Carey Price, who became the focal point of a storyline about the Penguins fearing him in a short series, hasn’t been his usual dangerous self. He’s 32nd in even strength save percentage this season among goalies with 1,000 minutes played (.919) and 32nd in goals saved above average (.27). Why would Mike Sullivan’s team be scared of that?
(6) Hurricanes vs. (11) Rangers
Regular season recap
It was a tight race at the bottom of the Metro as well as for one of the East’s two wild card places. The Hurricanes played 68 games and earned 81 points, putting them in the top wild card spot with two games in-hand on the Rangers, who were two points behind Carolina.
New York is in the middle of a franchise transition rather than the tear-it-down approach to rebuilding. They’ve brought in youth to mix in with prime-age veterans and it resulted in a good step forward. There are plenty of decisions to be made in the off-season, but GM Jeff Gorton’s moves have set the team up well. Artemi Panarin is a Hart Trophy candidate, Mika Zibanejad scored a career high 41 goals, as did pending restricted free agent defenseman Tony DeAngelo (15 goals, 53 points). Chris Kreider, who was nearly dealt at the trade deadline before signing a seven-year extension, hit 20 goals for the fifth time in the last six seasons. Rookie Adam Fox, whose signing rights were traded from Carolina to the Rangers last summer, played his way into the Calder Trophy discussion with 42 points.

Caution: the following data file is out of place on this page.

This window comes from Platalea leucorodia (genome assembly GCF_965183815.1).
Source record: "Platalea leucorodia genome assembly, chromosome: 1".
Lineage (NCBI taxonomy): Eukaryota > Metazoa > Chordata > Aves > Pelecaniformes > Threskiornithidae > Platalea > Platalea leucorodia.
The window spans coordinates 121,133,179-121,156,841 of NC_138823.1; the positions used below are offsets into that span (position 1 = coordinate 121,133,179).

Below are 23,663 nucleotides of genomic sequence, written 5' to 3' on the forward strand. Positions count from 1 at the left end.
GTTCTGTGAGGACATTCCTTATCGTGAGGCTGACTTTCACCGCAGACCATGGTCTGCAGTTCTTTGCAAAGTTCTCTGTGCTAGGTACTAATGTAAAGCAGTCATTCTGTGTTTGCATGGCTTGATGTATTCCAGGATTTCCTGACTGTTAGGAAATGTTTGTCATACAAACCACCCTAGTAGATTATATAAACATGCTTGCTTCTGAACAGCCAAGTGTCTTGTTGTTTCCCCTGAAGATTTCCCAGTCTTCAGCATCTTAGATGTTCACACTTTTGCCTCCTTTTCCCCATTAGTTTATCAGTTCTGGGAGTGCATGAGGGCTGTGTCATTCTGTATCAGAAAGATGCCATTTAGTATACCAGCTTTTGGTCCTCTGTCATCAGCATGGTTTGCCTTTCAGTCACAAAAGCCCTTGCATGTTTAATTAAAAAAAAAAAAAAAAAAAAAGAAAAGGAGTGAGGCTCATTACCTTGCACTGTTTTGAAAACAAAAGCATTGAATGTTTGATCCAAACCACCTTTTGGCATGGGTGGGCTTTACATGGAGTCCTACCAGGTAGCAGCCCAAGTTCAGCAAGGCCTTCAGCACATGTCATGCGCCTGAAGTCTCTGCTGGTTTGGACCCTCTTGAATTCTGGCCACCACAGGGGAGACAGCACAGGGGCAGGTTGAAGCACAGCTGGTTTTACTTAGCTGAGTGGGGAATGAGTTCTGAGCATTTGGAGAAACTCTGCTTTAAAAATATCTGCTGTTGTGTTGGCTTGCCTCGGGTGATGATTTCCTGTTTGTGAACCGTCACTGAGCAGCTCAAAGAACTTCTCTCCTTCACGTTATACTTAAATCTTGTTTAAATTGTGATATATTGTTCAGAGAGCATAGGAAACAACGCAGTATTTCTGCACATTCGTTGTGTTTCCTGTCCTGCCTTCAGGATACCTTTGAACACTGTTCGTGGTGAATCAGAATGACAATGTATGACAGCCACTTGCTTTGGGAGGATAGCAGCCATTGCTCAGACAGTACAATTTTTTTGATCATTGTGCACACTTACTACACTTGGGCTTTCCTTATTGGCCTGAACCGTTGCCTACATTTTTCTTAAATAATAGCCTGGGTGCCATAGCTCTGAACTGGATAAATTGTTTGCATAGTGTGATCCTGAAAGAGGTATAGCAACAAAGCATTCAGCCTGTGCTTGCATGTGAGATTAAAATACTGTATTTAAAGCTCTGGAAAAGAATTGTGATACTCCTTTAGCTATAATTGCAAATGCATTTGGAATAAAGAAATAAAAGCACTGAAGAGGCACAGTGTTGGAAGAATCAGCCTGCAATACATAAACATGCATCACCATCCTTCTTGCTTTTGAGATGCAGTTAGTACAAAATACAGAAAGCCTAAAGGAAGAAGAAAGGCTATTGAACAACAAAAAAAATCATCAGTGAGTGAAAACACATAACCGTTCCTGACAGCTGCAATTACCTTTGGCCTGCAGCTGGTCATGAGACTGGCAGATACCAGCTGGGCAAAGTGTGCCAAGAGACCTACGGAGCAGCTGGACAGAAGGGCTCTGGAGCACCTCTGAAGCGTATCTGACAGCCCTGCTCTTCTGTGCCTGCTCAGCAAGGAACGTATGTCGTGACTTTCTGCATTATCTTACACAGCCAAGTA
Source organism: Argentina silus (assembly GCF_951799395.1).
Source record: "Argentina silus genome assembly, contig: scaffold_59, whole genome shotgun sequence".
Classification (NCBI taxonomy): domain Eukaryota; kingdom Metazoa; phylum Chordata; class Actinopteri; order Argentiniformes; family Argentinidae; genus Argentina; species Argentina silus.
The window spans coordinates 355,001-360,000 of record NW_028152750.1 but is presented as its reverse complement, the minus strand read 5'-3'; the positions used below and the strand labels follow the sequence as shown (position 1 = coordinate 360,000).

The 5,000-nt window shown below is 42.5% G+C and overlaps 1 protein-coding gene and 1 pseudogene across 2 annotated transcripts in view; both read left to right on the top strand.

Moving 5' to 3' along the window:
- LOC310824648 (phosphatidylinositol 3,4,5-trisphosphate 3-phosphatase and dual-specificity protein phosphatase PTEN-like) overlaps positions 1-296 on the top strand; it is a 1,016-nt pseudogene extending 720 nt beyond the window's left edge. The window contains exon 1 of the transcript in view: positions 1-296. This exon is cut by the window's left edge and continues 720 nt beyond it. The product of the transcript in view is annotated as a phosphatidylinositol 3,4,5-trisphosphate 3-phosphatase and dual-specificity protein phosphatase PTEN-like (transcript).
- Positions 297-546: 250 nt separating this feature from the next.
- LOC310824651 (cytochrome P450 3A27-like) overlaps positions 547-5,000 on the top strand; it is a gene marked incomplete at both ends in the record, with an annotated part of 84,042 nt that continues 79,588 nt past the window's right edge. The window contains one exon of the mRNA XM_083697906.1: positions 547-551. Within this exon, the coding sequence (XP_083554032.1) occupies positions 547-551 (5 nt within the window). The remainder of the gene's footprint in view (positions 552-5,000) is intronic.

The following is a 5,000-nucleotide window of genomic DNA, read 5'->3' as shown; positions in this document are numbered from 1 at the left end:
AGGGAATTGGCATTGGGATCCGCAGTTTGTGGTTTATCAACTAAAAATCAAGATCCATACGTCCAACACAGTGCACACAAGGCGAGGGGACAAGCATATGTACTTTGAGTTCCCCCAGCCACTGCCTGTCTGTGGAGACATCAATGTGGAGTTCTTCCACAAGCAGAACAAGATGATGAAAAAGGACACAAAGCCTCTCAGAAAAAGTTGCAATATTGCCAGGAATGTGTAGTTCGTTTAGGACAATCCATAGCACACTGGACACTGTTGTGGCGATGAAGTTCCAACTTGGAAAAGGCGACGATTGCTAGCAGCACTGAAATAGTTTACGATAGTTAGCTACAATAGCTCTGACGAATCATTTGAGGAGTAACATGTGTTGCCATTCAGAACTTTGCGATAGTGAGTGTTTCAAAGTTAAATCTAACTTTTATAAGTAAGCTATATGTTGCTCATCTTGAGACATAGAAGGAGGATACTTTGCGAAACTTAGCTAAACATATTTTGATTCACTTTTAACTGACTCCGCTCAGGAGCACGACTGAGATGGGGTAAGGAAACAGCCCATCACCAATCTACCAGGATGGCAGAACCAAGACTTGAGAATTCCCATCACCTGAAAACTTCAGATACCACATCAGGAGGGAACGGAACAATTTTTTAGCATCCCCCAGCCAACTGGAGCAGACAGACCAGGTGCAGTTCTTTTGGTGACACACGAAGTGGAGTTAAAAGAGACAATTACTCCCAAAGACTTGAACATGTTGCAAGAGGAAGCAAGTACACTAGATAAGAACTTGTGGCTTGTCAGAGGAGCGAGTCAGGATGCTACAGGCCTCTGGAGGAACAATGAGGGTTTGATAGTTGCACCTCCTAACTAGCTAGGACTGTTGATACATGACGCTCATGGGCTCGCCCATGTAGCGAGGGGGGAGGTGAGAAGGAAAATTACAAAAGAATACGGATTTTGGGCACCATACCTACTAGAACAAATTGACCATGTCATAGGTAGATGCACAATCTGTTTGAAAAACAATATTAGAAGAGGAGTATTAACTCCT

The Hurricanes were one of two NHL teams to vote against the Return to Play proposal. Player rep Jordan Martinook said the reason was because they felt it was unfair for a team already in a playoff spot to have an extra round to participate in. Carolina headed into the break with a three-game winning streak and were feeling confident about their final 14 games.
Whatever goaltender the Rangers play will be busy. The Hurricanes fired 300 more even strength shots on goal than New York. They’ll also be tasked with facing a tough offense with Sebastian Aho, Teuvo Teravainen and Andrei Svechnikov leading the way. Carolina likes to dominate possession, but like Montreal, their own zone tends to be where the issues develop. Their goaltender has been sub-par, leading to a .912 5-on-5 save percentage despite 1,549 shots allowed at even strength, fewest in the NHL.
Rangers lead series 0-4-0. Last meeting: Feb., 21; a 5-2 Rangers victory.
Chris Kreider fractured his foot on Feb. 28, but he should have enough healing and rehab time for a return to the lineup.
He wasn’t injured, but the Rangers will likely be without Brendan Lemieux for some portion of the series. The forward was suspended after the NHL pause for an undetermined amount of time. There will be clarity on that before games resume.
Storylines to watch
Is this the Adam Fox Bowl? Maybe the Brady Skjei Series? Whatever angle you go with, this is a divisional matchup with two teams believing in their bright futures. Part of the next generation for New York is goaltender Igor Shesterkin, who returned from injuries sustained in a car accident just before the pause. Will head coach David Quinn go with him in goal ahead of Alexandar Georgiev or Henrik Lundqvist, who has made one start since Feb. 3?